Naw Kham (also romanised as Nuo Kang and Nam Kahn) was an ethnic Shan Burmese criminal gang leader who was convicted by a Chinese court of planning and carrying out the murder of thirteen Chinese mariners on 5 October 2011. The sailors were crewing on two cargo ships — the Hua Ping and Yu Xing 8. The ships operated on the Mekong River in the ‘Golden Triangle’, where criminal gangs often demand protection money from boats and sometimes hijack them to transport illegal goods such as drugs. The mass murder caused great public outrage in China after photos of dead Chinese sailors went viral on the Internet.
After the sailors’ bodies were found, the Chinese authorities quickly suspended all Chinese shipping on the Mekong and requested co-operation from Thailand, Laos and Burma in solving the crime. In December 2012, the four countries signed a security agreement to administer joint patrols on the Mekong. They launched a man-hunt, under Chinese direction, involving members of an elite Thai anti-narcotics force, to capture suspects including Naw Kham and members of his gang. Laotian security forces apprehended Naw Kham in late April 2012 in Bokeo province. He was extradited to China to stand trial. The court sentenced him and two other members of his gang to death in November 2012; they were executed by lethal injection on 1 March 2013. The graphic televised report of the execution caused considerable comment both in China and internationally.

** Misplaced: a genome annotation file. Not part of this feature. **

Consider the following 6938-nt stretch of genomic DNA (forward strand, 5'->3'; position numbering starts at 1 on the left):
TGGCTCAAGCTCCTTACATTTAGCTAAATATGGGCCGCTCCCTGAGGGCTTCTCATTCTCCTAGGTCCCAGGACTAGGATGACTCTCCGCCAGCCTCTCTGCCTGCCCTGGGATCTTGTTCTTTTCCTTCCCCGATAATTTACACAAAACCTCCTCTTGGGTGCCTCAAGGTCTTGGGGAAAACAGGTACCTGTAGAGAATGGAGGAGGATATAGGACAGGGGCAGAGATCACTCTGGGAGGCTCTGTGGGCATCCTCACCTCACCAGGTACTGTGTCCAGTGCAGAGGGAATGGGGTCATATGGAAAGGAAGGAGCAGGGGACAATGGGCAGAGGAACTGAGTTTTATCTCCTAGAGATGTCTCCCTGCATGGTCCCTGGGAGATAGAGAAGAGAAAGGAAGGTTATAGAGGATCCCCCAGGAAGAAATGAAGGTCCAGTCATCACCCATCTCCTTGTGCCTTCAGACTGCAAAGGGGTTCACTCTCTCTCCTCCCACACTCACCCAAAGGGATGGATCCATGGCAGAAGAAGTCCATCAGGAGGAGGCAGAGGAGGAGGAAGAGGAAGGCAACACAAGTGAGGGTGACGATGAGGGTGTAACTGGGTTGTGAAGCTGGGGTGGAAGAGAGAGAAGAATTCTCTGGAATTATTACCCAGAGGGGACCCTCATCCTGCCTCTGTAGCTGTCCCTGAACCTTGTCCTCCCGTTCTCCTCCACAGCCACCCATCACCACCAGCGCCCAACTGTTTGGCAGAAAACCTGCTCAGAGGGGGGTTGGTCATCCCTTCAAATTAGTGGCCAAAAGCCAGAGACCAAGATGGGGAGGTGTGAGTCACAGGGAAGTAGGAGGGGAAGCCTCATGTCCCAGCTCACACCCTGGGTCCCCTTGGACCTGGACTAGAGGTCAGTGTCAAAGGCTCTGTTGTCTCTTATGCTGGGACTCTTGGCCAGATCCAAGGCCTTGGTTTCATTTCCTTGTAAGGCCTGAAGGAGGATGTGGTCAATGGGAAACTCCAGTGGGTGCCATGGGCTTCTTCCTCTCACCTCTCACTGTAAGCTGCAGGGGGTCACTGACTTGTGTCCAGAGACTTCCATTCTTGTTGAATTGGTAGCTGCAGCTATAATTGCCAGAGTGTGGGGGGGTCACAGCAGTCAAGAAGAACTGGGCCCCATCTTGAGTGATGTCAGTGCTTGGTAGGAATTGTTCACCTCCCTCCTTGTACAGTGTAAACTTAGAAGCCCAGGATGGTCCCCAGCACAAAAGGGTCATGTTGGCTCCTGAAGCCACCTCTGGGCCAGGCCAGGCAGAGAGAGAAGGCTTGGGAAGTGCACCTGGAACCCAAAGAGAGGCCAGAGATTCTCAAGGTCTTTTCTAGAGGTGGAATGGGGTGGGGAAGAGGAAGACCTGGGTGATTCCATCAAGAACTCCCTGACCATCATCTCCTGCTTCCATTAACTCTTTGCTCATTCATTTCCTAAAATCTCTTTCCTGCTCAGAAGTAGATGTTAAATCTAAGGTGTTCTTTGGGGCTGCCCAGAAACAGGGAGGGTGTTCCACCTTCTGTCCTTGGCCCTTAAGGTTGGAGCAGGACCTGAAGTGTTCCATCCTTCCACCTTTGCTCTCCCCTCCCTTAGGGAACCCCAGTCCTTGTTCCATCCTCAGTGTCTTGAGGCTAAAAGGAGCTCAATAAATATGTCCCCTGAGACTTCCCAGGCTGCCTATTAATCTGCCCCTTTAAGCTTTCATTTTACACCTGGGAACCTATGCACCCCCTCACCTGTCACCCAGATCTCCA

Some observers viewed the Chinese government’s actions as indicative of China’s growing role in regional security, or what the New York Times called ‘cross-border clout’.